He added he does not hate anybody, and he cannot understand how people can harbor so much hatred of Muslims, immigrants and homosexuals. These biases are addressed in his new one-hour special,"Too Big To Ignore." Filmed for Comedy Central, it is to debut at 10 p.m. March 4. More than a million copies of the DVD have been pre-ordered.
May said the Tiffin audience will hear excerpts from that effort. He emphasized the title does not refer to his size but to social issues that must be addressed. May is well known for pursuing controversial subjects that point out hypocrisies in modern culture, such as the concern about gays in the military.
"I find it dangerous that we put our U.S. citizens - the best we have, our service men and women - in harm's way and then we worry about who they sleep with," May said.
Since establishing a residence in Nashville, he has been involved with the 100 Club of Nashville, various youth organizations and the Humane Society. Every few months, May also donates six boxes of clothes and shoes to needy, plus-size men. He is losing weight to get healthier, and companies who make large men's sizes send him garments all the time.
"It's strange. When you become successful, people give you free stuff. It's crazy," May said.
When talking about popular clothing brands, May recalled "going off" on Santa Claus and Jesus at about age 8 when he didn't get the pair of Adidas shoes he wanted. He said it brought his mother to tears because she had to buy him another brand. She had to tell him Santa wasn't real but Jesus is. Now, he can buy all the Adidas he wants.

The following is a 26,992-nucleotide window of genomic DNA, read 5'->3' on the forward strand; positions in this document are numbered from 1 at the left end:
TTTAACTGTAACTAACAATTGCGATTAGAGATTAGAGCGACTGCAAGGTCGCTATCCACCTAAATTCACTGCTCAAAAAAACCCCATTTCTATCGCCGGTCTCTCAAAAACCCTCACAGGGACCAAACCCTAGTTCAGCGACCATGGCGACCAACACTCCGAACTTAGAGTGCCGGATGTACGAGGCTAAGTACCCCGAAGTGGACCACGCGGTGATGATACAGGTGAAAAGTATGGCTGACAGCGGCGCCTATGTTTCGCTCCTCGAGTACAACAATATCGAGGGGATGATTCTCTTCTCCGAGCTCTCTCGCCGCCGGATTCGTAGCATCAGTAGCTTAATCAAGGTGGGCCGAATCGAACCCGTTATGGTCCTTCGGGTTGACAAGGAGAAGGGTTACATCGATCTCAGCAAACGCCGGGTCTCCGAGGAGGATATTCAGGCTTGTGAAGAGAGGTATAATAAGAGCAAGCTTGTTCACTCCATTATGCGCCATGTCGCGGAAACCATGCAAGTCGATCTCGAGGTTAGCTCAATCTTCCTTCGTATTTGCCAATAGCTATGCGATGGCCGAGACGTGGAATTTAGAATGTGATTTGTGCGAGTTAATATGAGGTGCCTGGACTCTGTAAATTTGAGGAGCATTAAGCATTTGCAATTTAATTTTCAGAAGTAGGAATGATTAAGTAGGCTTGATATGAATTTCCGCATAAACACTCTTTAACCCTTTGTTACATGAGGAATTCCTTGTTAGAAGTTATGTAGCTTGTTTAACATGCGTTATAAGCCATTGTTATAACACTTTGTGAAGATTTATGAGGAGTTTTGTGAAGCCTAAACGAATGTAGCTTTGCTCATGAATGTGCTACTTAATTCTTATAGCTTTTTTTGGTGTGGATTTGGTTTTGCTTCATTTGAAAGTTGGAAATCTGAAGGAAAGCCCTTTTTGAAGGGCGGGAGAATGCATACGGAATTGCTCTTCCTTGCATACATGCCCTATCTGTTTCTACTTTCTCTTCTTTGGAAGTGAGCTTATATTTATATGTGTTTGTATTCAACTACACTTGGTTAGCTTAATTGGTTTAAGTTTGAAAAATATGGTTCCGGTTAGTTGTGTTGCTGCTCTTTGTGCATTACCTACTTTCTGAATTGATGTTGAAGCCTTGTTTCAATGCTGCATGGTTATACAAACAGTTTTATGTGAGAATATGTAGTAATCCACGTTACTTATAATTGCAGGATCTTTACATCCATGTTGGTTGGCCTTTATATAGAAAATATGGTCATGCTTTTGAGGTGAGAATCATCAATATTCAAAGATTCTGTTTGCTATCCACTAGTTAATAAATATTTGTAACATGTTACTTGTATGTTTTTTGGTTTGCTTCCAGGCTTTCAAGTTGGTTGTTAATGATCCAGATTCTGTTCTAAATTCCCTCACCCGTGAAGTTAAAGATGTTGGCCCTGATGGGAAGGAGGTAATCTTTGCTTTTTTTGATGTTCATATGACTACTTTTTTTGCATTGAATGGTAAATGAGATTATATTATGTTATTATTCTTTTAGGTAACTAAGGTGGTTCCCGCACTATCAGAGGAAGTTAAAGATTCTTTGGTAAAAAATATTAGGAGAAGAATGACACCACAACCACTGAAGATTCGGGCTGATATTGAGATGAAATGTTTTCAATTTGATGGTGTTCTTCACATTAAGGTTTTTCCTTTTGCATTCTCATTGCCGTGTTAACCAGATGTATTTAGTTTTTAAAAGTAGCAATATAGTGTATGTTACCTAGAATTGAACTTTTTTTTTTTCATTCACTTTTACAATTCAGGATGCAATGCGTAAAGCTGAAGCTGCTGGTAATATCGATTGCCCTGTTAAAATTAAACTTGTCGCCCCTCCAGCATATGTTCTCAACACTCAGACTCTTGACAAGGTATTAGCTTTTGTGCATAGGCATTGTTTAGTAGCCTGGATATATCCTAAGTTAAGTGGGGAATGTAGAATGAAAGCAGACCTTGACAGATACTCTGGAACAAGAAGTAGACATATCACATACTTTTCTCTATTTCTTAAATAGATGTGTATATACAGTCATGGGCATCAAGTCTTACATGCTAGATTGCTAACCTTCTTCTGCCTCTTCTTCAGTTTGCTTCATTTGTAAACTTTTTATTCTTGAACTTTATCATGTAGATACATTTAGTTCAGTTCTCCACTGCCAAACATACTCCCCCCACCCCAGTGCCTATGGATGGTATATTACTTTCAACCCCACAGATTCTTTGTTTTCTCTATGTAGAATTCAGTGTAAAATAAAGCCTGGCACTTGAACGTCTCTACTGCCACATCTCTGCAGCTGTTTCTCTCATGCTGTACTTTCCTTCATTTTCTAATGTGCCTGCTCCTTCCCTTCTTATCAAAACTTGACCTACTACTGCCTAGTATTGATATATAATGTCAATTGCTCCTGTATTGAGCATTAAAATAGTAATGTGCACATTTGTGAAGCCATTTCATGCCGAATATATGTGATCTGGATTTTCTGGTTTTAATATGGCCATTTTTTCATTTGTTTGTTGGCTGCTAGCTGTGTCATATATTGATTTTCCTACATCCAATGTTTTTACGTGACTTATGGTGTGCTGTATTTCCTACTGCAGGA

Regarding the meaning of the number 9 red jersey he has worn in some of his publicity photos, he said nine was his father's number at one time.
"Well maybe I'll just be the ninth-funniest comedian of all time. I'll take that ... Why not be number nine?"
Now that he has established his name and reached millions of people through his performances, May is contemplating a run for public office in a couple years. His hope is to make his native Tennessee a better place for its residents.
"In the last four years, 1.4 million people bought tickets to my shows. They only pay for the jokes, but they're going to get a message, maybe a wake-up call. You know, I get 100 to 150 people on Twitter in a day saying 'Thank you for the show. You really made a difference. You made me want to be a better father, a better husband, a better man,'" May said.
He finds it encouraging to have reached that many people with one performance, not to mention those who did not communicate with him.
For now, he is touring to promote "Too Big To Ignore" and he plans to have previous CDs and DVDs on sale in Tiffin. He will sign the discs in advance.
"I can't go out in person and meet everybody like I used to. I used to go out and hug people and take pictures with folks, but I'm so susceptible ... The doctors say I'm done," May said.
Tickets for Ralphie May range from $20 to $49. Doors open at 6:30 p.m. The show is for adults ages 18 and older.
For tickets and information, visit www.ritztheatre.org, stop at 30 S. Washington St., or call the Ritz at (419) 448-8544.